New York, NY (WorkersCompensation.com) – As the nation recognizes the 17th anniversary of the terrorist attacks on New York City, officials worry that deaths to first responders at the World Trade Center will soon outnumber deaths to those who lost their lives that day.
Officials estimate that more than 2,000 of the first responders who were in and around the two World Trade Centers when they collapsed on Sept. 11, 2001 have died of cancer they developed as a result of exposure to the toxic blend of ash, chemicals and other toxic materials they dug through to find survivors.
Nearly 10,000 first responders and others who were in the World Trade Center area that day have been diagnosed with cancer. Officials anticipate that the number of those who die from those cancers will exceed the more than 2,600 who died in the attacks that day.
“We’re nervous,” said Dr. Michael Crane, medical director for the World Trade Center Health Program Clinical Center of Excellence at Mount Sinai, according to the Poughkeepsie Journal. “I worry about everything. I literally worry about everything.”
Dr. Crane said that unlike normal occupational health risks, where calculations could be made based on chemical exposures, the response and recovery efforts for the 9/11 attacks were different. From melting steel to burning asbestos and computer equipment to toxic gases released by jet fuel, more than 90,000 people were estimated to have been exposed to the myriad of toxic chemicals released during the attack, and in the inches of ash that fell to the ground after the towers collapsed.
“Every time (rescue and recovery workers) moved something, …a puff of smoke,” he said. “They didn’t know what they were dealing with, didn’t have the sort of adequate equipment to protect themselves. (They) were breathing the air, (they) were eating the particles.”
Now, Dr. Crane said, years later, the cancers are developing in those near the site. The rate of cancers among first responders to the attacks is up to 30 percent higher than in the general population, he said.
Numbers tell the story too.
In 2017, 23 current or former members of the NYC Police Department died of 9/11-related diseases, the same number of NYPD members who perished on 9/11.
The Fire Department of NY lost 343 members on 9/11. Since then another 180 firefighters have been killed in the line-of-duty linked to 9/11.
One FBI agent died during the attacks. As of August 2018, 15 FBI agents have died from cancers linked to toxic exposure during the clean-up and investigation following the attacks.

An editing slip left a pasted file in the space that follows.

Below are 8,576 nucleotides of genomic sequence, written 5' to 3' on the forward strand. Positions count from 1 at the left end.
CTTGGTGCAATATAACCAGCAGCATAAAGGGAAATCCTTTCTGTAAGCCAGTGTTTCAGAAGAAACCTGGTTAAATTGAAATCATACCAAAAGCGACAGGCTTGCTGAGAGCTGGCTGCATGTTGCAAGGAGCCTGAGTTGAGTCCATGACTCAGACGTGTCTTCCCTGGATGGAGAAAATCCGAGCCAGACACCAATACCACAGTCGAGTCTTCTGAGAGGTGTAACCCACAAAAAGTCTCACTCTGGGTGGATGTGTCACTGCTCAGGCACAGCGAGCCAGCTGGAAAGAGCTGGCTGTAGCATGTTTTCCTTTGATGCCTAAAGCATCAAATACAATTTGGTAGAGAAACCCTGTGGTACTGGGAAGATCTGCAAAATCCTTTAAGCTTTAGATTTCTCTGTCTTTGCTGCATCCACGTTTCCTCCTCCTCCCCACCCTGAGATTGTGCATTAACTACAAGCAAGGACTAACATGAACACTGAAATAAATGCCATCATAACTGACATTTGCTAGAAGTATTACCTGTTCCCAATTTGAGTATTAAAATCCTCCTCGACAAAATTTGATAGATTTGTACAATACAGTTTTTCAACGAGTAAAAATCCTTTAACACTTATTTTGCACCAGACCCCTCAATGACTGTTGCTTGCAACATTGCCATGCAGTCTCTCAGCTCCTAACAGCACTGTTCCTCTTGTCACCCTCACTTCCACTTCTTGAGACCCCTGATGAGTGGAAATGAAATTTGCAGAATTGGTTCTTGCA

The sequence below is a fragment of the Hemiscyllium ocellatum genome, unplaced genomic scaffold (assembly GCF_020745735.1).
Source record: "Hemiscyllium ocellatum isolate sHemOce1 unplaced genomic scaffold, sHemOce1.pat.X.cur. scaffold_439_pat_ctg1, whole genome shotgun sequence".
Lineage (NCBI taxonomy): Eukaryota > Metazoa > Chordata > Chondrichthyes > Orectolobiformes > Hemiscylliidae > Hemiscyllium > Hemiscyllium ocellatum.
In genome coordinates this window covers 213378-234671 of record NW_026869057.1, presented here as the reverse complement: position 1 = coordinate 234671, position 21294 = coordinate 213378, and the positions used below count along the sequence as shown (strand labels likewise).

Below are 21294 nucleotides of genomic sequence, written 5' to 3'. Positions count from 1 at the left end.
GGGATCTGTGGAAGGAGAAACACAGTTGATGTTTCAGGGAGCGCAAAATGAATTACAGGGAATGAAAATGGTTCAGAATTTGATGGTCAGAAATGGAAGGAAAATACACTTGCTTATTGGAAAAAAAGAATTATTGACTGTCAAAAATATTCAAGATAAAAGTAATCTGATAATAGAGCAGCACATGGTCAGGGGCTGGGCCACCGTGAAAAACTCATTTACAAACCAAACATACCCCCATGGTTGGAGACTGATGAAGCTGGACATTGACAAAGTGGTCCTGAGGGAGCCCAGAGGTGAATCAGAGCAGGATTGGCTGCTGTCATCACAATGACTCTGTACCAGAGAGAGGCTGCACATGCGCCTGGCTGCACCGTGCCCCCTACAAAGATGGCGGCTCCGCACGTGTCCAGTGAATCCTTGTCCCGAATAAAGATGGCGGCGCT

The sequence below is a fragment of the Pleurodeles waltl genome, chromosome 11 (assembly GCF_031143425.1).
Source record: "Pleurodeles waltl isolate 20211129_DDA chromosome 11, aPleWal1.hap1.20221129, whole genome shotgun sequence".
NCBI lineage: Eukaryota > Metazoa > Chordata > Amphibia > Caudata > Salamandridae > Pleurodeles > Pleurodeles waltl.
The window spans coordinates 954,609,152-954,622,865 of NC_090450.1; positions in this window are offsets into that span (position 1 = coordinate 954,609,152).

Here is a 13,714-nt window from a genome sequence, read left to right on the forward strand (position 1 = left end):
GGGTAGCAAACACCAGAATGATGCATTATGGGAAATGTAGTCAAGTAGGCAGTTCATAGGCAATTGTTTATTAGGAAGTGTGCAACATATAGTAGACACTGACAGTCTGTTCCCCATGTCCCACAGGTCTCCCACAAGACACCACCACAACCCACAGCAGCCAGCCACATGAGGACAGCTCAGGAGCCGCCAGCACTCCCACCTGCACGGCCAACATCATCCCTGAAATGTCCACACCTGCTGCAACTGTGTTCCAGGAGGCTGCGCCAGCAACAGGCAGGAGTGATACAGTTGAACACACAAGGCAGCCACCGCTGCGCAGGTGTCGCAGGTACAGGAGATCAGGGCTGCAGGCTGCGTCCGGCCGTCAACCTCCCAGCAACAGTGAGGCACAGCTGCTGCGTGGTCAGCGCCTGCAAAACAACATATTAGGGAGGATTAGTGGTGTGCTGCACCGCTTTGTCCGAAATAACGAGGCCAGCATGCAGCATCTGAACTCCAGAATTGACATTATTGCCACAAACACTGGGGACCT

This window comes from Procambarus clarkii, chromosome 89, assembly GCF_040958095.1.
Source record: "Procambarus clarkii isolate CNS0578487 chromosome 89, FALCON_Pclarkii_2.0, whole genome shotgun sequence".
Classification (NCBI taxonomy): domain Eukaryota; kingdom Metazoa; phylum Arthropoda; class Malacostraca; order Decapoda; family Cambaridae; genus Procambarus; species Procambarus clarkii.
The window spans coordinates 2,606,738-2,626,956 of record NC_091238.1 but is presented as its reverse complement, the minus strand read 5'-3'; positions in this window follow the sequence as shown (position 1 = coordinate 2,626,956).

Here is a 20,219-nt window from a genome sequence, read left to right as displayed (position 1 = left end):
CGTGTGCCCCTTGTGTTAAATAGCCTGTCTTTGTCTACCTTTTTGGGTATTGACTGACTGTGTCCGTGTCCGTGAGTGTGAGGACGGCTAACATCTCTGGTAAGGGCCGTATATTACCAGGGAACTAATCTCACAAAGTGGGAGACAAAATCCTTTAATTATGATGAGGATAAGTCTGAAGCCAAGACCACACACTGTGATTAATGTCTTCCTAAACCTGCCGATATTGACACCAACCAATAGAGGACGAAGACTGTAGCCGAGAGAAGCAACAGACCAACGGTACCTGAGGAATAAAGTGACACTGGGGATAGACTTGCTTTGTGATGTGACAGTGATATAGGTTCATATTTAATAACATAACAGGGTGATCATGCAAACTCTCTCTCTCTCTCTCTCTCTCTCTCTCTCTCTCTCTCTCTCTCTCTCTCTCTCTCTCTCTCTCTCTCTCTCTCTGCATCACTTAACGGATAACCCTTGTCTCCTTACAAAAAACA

In 2015, President Obama signed the 9/11 Victim’s Compensation Fund Act into law, extending coverages for first responders and other who were injured physically or fiscally by the attacks. The act also created the World Trade Center Health Program that covered responders to the World Trade Center, the Pentagon and Shanksville, also involved in the attacks.
The program evaluates applicants for illnesses related to the attacks and, if found in the applicant, sets out a treatment plan.
“If you have a health condition(s) that is certified as a WTC-related health condition (i.e., an illness or health condition for which exposure to airborne toxins, other hazards, or other adverse conditions resulting from the September 11, 2001, terrorist attacks that was substantially likely to be a significant factor in aggravating, contributing to, or causing the illness or health condition), the WTC Health Program’s healthcare providers will provide quality medical treatment for the WTC-related health condition,” according to the CDC. “Survivors who enroll will receive an initial health evaluation. The evaluation is to find out if you have a health condition eligible for coverage by the WTC Health Program. If you have a health condition that is considered WTC-related, the doctor will request that the WTC Health Program certify your condition(s) as eligible for treatment under the Program.”
Requests for comment from the NY Office of Workers’ Compensation were not received prior to press time.
Authorities said that many of those who are eligible for coverage have not signed up for the program. People who worked on the 9/11 recovery and rescue operation, either as an employee or a volunteer, can join the program. Other programs are available for those who lived, worked, attended school or were there in the area during the attacks. For more information, visit the Centers for Disease Control’s World Trade Center Health Program at www.cdc.gov/wtc.